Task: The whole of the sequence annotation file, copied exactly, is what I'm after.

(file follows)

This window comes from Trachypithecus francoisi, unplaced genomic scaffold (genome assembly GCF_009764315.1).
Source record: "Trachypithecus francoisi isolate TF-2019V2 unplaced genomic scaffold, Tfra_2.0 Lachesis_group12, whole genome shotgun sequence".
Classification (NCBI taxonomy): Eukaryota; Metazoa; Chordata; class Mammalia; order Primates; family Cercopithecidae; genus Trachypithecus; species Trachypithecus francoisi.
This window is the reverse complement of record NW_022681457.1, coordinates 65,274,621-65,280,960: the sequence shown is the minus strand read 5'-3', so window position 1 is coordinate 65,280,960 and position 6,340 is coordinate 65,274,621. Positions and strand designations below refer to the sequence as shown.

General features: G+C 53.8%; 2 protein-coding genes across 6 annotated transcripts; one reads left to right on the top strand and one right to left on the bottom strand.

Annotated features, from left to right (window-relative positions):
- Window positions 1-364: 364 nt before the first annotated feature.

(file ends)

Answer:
This window comes from Trachypithecus francoisi, unplaced genomic scaffold (genome assembly GCF_009764315.1).
Source record: "Trachypithecus francoisi isolate TF-2019V2 unplaced genomic scaffold, Tfra_2.0 Lachesis_group12, whole genome shotgun sequence".
Classification (NCBI taxonomy): Eukaryota; Metazoa; Chordata; class Mammalia; order Primates; family Cercopithecidae; genus Trachypithecus; species Trachypithecus francoisi.
This window is the reverse complement of record NW_022681457.1, coordinates 65,274,621-65,280,960: the sequence shown is the minus strand read 5'-3', so window position 1 is coordinate 65,280,960 and position 6,340 is coordinate 65,274,621. Positions and strand designations below refer to the sequence as shown.

General features: G+C 53.8%; 2 protein-coding genes across 6 annotated transcripts; one reads left to right on the top strand and one right to left on the bottom strand.

Annotated features, from left to right (window-relative positions):
- Window positions 1-364: 364 nt before the first annotated feature.